How fast can 5G be? This fast:
You might have noted the source on that image – Australian Competition and Consumer Commission. The chart was released late last week in the ACCC’s final report on the communication sector.
It also suggested the NBN Co be split up before it is privatised, and called for the government not to throttle competition with regulation.
But the chart it provided above shows why NBN providers could be facing a hard sell, and soon.
The ACCC admits the 10,000 Mbps figure is theoretical and depends on a lot of things falling into line, including telcos being prepared to invest heavily in the new standard.
Also, mobile data allowances are “significantly smaller” than those offered in home broadband plans. June 2017 figures from the ABS showed that the average Australian household was using around 380GB per month, up 33% on the year before.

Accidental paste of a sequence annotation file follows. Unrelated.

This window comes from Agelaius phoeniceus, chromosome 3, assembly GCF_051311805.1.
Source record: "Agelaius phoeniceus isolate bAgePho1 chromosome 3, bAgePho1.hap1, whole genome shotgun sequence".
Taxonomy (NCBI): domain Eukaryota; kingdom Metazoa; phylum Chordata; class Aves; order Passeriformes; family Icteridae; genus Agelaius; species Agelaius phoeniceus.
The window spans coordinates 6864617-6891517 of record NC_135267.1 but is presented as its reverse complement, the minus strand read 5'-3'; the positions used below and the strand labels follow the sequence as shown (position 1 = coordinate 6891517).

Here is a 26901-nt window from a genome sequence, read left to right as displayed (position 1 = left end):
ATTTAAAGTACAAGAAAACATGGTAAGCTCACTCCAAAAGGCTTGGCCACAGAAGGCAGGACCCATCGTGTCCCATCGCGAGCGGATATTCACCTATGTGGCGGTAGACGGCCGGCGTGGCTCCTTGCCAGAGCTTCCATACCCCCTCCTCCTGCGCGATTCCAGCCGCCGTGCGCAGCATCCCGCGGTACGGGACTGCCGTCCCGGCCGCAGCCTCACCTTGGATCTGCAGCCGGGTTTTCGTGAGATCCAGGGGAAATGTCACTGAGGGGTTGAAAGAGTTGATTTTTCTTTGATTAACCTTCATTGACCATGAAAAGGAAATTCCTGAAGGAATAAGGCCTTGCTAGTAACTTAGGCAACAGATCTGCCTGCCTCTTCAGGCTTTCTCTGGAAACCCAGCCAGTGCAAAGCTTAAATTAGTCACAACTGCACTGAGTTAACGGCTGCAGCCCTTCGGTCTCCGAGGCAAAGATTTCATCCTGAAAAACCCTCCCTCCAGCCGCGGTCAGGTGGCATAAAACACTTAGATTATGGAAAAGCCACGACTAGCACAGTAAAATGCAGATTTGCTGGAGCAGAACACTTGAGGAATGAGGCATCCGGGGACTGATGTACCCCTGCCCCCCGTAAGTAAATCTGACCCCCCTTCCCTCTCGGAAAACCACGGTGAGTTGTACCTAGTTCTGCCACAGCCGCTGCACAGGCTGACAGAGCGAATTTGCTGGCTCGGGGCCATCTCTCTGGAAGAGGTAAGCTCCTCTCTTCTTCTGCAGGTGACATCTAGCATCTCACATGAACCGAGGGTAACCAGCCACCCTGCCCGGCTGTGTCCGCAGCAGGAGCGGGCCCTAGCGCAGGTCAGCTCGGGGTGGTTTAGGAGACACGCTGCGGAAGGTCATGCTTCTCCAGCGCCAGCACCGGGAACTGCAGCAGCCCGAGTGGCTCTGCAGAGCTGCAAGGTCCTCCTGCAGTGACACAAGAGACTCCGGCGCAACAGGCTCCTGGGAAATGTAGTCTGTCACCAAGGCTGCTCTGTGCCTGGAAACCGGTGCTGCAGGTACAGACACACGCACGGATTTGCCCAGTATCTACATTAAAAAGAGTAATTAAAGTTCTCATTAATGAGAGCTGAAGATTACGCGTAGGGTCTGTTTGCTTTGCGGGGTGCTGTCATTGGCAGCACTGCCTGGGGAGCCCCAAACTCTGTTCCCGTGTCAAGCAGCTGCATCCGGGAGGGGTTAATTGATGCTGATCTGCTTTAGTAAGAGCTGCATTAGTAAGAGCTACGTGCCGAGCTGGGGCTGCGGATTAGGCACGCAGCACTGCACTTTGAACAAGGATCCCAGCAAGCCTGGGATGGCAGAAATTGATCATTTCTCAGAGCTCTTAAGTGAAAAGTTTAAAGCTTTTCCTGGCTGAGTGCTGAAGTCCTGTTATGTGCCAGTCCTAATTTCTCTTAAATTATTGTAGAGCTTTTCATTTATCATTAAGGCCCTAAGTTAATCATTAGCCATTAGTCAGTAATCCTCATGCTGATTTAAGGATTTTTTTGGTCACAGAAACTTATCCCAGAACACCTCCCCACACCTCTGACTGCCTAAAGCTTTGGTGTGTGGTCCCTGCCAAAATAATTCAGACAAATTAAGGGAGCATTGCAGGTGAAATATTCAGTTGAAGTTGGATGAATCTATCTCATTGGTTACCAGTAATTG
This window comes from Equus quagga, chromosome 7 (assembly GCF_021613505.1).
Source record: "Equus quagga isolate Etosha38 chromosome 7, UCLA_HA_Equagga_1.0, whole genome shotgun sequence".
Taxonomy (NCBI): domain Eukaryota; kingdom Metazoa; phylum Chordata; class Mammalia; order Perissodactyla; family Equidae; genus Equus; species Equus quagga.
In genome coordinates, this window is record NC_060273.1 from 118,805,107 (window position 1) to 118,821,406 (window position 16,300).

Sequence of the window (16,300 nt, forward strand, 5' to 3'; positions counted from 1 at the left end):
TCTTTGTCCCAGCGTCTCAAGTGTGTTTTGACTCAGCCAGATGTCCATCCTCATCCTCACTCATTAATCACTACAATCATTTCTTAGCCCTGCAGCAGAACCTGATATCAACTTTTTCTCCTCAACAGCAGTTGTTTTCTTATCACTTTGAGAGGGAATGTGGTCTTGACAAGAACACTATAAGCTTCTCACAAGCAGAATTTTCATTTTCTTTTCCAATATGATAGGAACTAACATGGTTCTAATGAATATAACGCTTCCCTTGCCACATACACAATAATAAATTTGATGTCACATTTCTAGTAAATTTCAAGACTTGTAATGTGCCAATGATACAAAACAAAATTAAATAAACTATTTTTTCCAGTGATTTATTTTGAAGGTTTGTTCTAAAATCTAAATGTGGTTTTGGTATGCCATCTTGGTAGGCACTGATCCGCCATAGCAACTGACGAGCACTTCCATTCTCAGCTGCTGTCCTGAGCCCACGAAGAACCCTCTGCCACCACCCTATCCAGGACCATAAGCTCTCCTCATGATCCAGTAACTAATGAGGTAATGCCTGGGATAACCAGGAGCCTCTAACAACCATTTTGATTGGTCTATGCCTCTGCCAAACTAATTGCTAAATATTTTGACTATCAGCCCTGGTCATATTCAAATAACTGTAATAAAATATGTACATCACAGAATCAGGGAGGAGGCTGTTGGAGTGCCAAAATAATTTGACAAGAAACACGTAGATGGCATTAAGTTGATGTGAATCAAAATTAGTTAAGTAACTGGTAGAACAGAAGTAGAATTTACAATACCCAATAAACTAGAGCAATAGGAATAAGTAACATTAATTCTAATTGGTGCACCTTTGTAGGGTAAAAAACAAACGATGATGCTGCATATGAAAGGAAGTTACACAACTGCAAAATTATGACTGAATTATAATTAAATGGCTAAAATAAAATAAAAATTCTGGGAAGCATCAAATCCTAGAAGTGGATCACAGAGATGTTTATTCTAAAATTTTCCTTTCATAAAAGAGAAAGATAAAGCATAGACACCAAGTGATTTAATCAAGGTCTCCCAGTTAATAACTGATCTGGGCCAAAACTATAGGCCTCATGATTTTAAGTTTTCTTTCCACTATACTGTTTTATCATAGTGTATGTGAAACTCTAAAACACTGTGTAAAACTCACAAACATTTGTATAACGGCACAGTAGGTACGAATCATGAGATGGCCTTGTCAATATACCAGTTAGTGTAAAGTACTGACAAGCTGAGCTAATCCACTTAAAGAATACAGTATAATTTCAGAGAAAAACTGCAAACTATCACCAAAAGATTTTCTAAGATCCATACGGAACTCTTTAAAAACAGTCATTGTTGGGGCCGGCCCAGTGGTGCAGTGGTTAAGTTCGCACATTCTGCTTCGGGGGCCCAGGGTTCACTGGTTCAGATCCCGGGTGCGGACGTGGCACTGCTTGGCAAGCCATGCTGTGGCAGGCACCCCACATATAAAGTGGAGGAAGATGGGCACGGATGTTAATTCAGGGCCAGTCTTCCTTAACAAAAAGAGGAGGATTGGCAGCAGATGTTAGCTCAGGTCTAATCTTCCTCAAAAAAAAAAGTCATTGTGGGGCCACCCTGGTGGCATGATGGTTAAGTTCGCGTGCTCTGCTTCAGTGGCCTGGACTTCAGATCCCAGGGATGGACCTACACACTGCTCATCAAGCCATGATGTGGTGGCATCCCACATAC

So by 2020, when both 5G and the NBN rollouts are expected to be completed, you’ll be calling for around 600GB per month in your home.
At the current rate, that makes substituting a home plan for mobile data a very poor financial decision.
But competition can do wonderful things to prices for consumers, and the ACCC couldn’t ignore the theoretical figure. It wrote:
“Although 5G networks are yet to be deployed, we consider there is potential for this new technology to disrupt fixed broadband services, as they have the capacity to provide comparable speeds to fixed networks with the added advantage of portability.”
Gold Coast residents are already feeling the future. In time for the start of the Commonwealth Games, Telstra recently turned on “the first precinct of 5G-enabled wifi hotspots in the world“.
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